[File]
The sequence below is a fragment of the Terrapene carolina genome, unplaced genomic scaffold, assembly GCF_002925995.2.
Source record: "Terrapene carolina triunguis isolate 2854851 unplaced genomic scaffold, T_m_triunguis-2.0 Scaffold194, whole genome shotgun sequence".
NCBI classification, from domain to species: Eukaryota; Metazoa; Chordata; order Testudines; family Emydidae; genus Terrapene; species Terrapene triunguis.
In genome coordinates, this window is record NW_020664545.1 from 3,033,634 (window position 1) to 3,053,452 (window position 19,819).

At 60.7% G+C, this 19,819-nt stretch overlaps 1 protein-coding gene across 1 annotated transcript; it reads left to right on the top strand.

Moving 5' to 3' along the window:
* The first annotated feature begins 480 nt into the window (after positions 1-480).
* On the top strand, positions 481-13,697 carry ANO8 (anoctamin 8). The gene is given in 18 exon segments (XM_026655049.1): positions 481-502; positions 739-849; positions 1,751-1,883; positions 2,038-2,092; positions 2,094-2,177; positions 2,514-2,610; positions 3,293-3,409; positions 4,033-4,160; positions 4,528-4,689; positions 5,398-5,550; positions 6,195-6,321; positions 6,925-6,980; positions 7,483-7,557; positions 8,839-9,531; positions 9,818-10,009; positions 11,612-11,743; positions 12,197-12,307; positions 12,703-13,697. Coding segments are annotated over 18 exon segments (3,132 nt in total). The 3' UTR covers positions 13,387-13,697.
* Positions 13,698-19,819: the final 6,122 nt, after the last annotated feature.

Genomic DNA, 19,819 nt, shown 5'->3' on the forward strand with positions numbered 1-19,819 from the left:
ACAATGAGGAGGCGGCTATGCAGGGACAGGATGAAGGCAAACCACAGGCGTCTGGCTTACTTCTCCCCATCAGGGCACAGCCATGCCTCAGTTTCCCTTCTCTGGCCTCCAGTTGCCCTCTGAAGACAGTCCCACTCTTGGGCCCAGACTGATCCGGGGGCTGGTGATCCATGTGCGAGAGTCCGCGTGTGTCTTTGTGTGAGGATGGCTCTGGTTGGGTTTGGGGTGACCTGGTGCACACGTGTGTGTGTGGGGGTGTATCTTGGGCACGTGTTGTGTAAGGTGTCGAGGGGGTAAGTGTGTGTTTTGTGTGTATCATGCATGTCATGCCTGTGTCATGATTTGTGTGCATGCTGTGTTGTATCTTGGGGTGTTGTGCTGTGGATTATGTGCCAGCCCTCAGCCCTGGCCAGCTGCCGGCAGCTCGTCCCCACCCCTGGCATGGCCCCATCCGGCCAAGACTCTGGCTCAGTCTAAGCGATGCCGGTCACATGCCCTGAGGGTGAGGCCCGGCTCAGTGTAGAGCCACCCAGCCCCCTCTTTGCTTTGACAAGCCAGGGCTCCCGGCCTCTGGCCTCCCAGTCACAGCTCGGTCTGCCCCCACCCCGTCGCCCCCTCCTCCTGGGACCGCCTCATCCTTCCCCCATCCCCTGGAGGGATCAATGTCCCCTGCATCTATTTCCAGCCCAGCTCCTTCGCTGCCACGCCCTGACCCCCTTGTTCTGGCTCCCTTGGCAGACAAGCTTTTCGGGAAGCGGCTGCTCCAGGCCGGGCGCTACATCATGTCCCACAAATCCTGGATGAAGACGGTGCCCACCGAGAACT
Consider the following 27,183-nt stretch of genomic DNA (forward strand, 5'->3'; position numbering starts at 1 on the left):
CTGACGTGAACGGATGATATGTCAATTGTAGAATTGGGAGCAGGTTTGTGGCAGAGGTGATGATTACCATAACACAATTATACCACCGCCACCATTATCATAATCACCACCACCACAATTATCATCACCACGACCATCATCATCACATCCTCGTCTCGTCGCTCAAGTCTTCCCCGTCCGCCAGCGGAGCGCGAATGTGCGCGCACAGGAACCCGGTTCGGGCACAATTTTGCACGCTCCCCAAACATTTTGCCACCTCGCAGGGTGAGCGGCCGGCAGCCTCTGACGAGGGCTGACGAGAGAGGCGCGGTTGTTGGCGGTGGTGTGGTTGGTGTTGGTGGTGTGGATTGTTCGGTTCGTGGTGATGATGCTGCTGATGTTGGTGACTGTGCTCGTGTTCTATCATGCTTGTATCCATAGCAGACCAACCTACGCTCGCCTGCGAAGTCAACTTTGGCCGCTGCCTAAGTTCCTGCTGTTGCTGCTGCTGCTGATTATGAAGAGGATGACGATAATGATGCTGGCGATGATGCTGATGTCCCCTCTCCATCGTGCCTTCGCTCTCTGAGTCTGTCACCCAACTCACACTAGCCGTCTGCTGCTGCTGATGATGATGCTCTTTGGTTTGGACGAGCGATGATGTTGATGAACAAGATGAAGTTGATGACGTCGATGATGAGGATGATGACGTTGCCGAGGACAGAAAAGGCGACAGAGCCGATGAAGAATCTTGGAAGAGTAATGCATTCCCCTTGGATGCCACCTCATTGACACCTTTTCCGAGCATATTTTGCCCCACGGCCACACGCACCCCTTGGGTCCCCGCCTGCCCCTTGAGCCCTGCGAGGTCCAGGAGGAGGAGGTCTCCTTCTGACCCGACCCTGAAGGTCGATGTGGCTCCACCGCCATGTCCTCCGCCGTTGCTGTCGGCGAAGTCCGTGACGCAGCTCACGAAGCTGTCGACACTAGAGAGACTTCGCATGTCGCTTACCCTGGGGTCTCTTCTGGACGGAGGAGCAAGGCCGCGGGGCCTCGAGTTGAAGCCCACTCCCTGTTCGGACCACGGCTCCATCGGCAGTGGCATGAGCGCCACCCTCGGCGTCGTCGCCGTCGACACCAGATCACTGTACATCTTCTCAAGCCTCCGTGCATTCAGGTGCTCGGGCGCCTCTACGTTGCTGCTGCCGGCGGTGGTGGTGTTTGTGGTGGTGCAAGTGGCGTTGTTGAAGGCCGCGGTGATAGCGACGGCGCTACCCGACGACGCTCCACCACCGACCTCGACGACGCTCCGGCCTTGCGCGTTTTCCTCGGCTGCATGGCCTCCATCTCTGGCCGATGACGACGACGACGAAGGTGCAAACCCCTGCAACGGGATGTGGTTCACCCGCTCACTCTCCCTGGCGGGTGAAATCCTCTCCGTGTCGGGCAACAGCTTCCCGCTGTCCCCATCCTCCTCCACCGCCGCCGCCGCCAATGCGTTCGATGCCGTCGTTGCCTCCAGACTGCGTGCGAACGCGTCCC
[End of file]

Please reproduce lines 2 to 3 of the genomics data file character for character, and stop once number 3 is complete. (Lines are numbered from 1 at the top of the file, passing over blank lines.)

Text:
Source record: "Terrapene carolina triunguis isolate 2854851 unplaced genomic scaffold, T_m_triunguis-2.0 Scaffold194, whole genome shotgun sequence".
NCBI classification, from domain to species: Eukaryota; Metazoa; Chordata; order Testudines; family Emydidae; genus Terrapene; species Terrapene triunguis.